The top US securities regulator has signaled its intent to crack down on cryptocurrency exchanges for alleged violations of federal laws governing securities trading.
In a statement dated March 7, the Securities and Exchange Commission (SEC) wrote that cryptocurrency exchanges that list ICO tokens the agency deems to be securities are operating “potentially unlawful” trading platforms.
From the statement:
“If a platform offers trading of digital assets that are securities and operates as an “exchange,” as defined by the federal securities laws, then the platform must register with the SEC as a national securities exchange or be exempt from registration.”
While most token issuers have sought to skirt securities regulations by categorizing their tokens as “utility tokens,” SEC Chairman Jay Clayton has repeatedly said that the majority of ICOs he has observed constitute securities offerings.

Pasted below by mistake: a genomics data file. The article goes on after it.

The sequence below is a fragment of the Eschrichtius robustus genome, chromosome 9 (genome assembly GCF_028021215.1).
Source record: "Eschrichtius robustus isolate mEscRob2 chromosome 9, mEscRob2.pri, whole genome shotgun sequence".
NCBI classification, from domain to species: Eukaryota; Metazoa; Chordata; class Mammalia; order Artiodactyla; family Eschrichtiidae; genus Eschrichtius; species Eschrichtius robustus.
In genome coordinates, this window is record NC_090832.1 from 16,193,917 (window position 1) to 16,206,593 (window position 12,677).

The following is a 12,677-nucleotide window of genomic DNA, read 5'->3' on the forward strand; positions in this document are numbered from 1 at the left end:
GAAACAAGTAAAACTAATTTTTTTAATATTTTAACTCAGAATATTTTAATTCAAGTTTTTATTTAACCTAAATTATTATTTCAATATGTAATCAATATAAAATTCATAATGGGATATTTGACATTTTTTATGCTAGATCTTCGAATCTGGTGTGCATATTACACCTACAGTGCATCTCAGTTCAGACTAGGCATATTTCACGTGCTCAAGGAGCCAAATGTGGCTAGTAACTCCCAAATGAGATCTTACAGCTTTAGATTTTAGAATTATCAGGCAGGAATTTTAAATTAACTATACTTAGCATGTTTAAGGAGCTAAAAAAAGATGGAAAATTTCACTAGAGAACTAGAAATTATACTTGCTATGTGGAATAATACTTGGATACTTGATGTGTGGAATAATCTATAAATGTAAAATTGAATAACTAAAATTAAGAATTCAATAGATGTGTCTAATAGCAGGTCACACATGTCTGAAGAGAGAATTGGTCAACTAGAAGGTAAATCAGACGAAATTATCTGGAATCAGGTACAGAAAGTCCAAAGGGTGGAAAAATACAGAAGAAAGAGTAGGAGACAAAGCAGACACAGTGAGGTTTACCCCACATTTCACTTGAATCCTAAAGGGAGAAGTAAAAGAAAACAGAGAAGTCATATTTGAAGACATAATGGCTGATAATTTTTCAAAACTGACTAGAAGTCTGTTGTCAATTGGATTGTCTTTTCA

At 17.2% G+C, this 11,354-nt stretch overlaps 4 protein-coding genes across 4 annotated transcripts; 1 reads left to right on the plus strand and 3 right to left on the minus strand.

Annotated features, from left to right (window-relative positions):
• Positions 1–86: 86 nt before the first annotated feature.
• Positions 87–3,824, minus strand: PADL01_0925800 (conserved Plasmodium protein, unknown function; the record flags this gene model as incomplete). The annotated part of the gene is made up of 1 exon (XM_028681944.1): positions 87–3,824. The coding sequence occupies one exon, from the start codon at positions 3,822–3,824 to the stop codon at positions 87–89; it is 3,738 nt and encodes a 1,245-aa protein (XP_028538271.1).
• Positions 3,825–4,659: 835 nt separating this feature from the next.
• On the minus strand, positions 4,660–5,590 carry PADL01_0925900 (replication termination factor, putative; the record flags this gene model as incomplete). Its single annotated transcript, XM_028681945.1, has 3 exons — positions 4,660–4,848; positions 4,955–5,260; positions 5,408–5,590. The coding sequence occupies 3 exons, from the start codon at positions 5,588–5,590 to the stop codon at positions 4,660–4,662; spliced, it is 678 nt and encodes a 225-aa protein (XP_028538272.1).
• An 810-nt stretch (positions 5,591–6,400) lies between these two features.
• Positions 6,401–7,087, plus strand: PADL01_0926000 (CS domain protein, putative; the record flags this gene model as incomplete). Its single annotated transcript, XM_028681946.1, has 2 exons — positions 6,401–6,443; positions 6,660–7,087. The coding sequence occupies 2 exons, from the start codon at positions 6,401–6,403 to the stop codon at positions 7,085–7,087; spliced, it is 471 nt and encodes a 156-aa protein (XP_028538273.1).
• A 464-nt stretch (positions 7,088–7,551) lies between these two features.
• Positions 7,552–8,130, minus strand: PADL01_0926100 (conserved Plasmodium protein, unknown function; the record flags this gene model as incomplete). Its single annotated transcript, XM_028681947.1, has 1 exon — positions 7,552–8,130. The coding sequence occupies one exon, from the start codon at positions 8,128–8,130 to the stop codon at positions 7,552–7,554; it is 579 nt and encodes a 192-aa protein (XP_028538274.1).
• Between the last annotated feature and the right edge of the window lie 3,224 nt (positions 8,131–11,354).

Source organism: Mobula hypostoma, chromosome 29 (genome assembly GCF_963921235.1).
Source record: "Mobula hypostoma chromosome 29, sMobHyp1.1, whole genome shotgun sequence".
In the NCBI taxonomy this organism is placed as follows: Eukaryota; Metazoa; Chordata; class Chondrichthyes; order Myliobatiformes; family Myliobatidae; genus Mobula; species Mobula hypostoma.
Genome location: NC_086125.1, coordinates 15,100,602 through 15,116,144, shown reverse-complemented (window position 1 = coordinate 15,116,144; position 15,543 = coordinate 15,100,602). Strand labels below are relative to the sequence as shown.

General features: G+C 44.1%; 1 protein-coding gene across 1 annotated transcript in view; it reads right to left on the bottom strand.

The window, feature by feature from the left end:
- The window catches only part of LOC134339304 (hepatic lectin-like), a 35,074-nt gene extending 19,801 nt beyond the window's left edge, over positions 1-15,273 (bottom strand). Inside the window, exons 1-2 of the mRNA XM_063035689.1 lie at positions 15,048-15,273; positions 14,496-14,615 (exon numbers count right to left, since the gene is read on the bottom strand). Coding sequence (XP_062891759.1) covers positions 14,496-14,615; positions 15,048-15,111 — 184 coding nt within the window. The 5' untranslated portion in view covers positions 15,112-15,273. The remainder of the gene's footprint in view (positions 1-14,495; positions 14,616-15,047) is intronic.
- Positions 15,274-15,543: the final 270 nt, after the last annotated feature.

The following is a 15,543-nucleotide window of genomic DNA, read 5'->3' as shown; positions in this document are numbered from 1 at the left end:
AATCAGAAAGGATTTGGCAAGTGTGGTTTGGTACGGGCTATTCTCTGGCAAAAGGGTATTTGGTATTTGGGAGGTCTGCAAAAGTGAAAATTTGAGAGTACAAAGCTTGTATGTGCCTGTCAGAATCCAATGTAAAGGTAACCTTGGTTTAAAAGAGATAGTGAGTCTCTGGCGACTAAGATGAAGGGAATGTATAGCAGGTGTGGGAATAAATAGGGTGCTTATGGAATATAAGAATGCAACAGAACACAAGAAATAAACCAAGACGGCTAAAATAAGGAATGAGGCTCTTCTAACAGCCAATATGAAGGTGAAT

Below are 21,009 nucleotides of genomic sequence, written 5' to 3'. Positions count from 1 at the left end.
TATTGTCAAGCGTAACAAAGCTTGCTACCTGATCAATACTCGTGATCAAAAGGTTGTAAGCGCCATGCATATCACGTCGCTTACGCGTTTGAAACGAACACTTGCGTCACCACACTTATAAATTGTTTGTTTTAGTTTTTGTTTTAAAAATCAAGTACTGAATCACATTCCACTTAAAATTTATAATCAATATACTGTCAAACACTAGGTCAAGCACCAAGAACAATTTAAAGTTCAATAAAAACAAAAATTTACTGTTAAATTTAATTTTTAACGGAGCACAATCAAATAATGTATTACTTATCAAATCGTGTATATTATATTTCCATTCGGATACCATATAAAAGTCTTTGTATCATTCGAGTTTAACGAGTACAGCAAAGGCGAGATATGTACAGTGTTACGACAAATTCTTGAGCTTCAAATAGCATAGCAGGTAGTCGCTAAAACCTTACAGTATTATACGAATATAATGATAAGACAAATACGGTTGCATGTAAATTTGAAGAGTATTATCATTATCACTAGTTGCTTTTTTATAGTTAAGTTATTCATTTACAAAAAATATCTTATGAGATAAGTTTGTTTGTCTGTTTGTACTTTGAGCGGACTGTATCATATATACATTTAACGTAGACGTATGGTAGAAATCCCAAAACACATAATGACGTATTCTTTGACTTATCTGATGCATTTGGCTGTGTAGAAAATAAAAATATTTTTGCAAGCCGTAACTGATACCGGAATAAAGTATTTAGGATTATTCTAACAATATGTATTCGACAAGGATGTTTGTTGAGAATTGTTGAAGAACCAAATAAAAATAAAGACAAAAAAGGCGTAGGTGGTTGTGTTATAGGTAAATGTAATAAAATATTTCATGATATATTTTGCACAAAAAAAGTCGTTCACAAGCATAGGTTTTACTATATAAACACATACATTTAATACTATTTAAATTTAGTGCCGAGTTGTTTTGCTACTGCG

As the SEC’s statement indicates, the “security” classification implicates not just companies that distribute their tokens through ICOs but also exchanges that list them on their trading platforms.
The statement warned exchanges that currently support unregistered securities trading that they must register with the SEC as a national securities exchange, an alternative trading system (ATS), or a broker-dealer.
“In advancing the SEC’s mission to protect investors, the SEC staff will continue to focus on platforms that offer trading of digital assets and their compliance with the federal securities laws,” the SEC said.
Notably, fintech firm Circle — which recently acquired cryptocurrency exchange Poloniex — reportedly said during a confidential presentation that the SEC had informally indicated to the firm that it would “not pursue any enforcement action for prior activity” at Poloniex as long as Circle registers the exchange with the SEC and complies with regulations moving forward.
This latest development in the SEC’s crackdown on non-compliant ICO follows the recent report that the agency had issued subpoenas to as many as 80 ICO operators, demanding that they hand over documents related to the structure of their token sales.
Meanwhile, the Financial Crimes Enforcement Network (FinCEN) has suggested in a newly-released letter that companies that hold token sales may be required to register as money transfer businesses under the Bank Secrecy Act and submit to many of the AML/KYC policies that govern financial institutions.
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